Virginia Democratic Gov. Ralph Northam resisted a local reporter’s attempt to probe his response to the I-95 gridlock.
Over the past few days, Northam continued to face criticism for his administration’s response to one of the nation’s largest interstate highways freezing over after an unusually heavy snowfall, leaving hundreds of motorists stranded for up to 27 hours. Although no injuries or deaths were reported from this interstate accident, several people have criticised the governor of Virginia and Virginia Department of Transportation because they failed to respond promptly and did not properly prepare the roads.
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Matt Demlein, WRVA’s Matt Demlein, also questioned Northam to see if any effort is being made to determine the cause of the road accident or how it was treated.
“Is there any new information with the 95 response? Is it anything to do with determining what went wrong or what happened with the huge backup there?” Demlein asked.
Northam responded negatively to question saying “I don’t know why you’re sitting there saying what went wrong. This was a storm that we haven’t seen for a long time.”
He also said that instead asking “what went wrong”, people “ought not to ask what went right, but to just sit back and thank our agencies and roadside managers, VDOT.” [Virginia Department of Transportation]”, the Virginia state police,” as well as others who assisted during the week.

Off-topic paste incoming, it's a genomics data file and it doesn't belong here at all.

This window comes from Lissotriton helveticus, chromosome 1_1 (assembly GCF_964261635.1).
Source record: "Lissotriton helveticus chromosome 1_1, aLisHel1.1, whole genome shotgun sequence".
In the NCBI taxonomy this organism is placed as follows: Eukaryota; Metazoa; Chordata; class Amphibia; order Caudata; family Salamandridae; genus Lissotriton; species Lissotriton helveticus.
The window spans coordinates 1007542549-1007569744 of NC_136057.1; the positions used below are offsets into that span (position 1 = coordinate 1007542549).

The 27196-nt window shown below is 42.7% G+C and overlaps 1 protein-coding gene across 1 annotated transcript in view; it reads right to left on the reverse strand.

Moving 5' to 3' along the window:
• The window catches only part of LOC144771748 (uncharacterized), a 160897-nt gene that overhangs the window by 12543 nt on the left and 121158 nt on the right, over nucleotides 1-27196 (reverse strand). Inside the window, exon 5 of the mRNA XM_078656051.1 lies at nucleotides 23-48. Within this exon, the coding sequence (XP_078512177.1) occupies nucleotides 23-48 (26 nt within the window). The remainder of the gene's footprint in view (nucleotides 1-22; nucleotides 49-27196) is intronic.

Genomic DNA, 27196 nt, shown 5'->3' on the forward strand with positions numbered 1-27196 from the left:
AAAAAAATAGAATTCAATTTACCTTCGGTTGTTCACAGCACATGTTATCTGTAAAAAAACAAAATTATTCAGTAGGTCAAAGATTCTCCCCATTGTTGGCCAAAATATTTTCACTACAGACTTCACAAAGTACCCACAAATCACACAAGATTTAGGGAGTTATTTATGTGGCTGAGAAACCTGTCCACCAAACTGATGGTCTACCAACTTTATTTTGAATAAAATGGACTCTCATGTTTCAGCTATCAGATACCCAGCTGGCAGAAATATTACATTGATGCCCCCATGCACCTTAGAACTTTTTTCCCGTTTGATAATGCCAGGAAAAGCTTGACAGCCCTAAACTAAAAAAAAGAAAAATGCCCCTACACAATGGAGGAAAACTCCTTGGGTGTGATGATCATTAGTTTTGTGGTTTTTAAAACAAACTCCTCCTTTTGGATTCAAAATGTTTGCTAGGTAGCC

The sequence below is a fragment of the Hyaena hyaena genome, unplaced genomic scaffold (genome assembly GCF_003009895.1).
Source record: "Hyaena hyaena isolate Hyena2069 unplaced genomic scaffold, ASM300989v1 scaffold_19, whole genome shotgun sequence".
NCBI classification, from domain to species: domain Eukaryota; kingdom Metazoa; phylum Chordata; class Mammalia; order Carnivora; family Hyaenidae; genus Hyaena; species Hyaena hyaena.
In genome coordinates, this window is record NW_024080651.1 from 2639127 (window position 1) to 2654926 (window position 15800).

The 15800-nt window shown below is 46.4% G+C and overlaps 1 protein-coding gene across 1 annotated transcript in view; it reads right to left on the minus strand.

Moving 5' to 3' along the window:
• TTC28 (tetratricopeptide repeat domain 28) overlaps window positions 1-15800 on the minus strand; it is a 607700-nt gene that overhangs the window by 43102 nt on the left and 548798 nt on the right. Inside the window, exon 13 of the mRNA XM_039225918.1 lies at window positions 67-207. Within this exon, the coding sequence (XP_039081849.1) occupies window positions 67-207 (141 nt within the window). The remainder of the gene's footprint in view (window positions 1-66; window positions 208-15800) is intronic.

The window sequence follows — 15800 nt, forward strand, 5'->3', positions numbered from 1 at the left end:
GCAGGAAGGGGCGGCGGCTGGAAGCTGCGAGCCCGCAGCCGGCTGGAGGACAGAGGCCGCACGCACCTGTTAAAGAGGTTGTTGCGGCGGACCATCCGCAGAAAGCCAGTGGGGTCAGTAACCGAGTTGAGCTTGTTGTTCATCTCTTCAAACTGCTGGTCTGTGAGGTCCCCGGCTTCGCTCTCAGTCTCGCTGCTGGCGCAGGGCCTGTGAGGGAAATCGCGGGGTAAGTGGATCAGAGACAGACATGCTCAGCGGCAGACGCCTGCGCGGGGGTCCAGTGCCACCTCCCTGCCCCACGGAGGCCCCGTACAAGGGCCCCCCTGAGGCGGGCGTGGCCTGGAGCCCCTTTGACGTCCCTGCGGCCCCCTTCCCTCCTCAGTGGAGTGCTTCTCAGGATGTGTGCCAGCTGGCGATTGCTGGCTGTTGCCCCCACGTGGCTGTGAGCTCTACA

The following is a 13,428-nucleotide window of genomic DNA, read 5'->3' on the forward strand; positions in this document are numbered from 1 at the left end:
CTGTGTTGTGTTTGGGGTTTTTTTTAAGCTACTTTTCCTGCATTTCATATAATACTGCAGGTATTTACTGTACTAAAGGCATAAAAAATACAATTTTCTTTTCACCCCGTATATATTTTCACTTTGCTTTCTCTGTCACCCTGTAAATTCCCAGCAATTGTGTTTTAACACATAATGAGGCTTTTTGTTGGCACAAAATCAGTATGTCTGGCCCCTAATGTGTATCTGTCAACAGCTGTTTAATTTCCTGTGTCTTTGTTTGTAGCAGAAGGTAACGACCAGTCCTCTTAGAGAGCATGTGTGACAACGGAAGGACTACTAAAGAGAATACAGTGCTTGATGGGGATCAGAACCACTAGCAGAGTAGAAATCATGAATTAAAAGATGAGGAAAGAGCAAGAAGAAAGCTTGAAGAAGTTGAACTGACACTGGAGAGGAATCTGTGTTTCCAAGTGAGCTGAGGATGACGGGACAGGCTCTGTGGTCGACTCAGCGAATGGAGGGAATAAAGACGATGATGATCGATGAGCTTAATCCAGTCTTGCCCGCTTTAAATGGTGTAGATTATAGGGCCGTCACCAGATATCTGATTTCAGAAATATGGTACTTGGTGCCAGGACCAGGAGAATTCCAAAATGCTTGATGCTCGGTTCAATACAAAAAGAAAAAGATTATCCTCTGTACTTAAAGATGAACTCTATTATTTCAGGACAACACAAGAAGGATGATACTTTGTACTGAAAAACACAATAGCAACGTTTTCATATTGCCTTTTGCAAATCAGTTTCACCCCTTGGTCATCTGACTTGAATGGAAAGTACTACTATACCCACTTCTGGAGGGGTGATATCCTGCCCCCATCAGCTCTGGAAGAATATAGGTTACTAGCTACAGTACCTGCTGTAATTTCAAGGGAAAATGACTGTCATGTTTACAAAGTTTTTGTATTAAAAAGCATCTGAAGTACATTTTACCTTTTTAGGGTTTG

Northam began venting his frustrations about people who keep asking him “what went terribly wrong?”
Matt, while I don’t want to vent on you, I am tired of people rehashing the past. Northam stated that we should be thankful that no one was hurt, lost their lives, Interstate-95 is running and people are back home and at work.
Northam quickly suggested, before Demlein moved on to the next topic: The drivers on the interstate should answer questions about what happened.
“I would also like to say, Matt that we knew this storm was coming. We sent warnings. Why don’t you start asking some of these individuals that were out on the highway for hours one, did you know about this storm, two, why did you feel it was so important to drive through such a snow storm, and three, in hindsight, do you think maybe you should have stayed home or wherever you were rather than getting out on Interstate-95? Northam stated, “I think that would be interesting to hear that side of the story.”
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Northam prevously blamed interstate drivers on Wednesday when responding to criticism of the government’s response.
Northam stated that warnings were issued and that people should pay attention to them. The Washington Post also recommends that people not be on the roads when storms hit.
Officers could not give an exact count of the drivers, but photos of the scene showed hundreds unmoving vehicles and trucks. Sen. Tim Kaine, D-Va. was one of the drivers and spent 27 hours driving on the road.
Northam will officially resign on Jan. 15, after Republican Glenn Youngkin has begun his term as governor.
Source: Fox News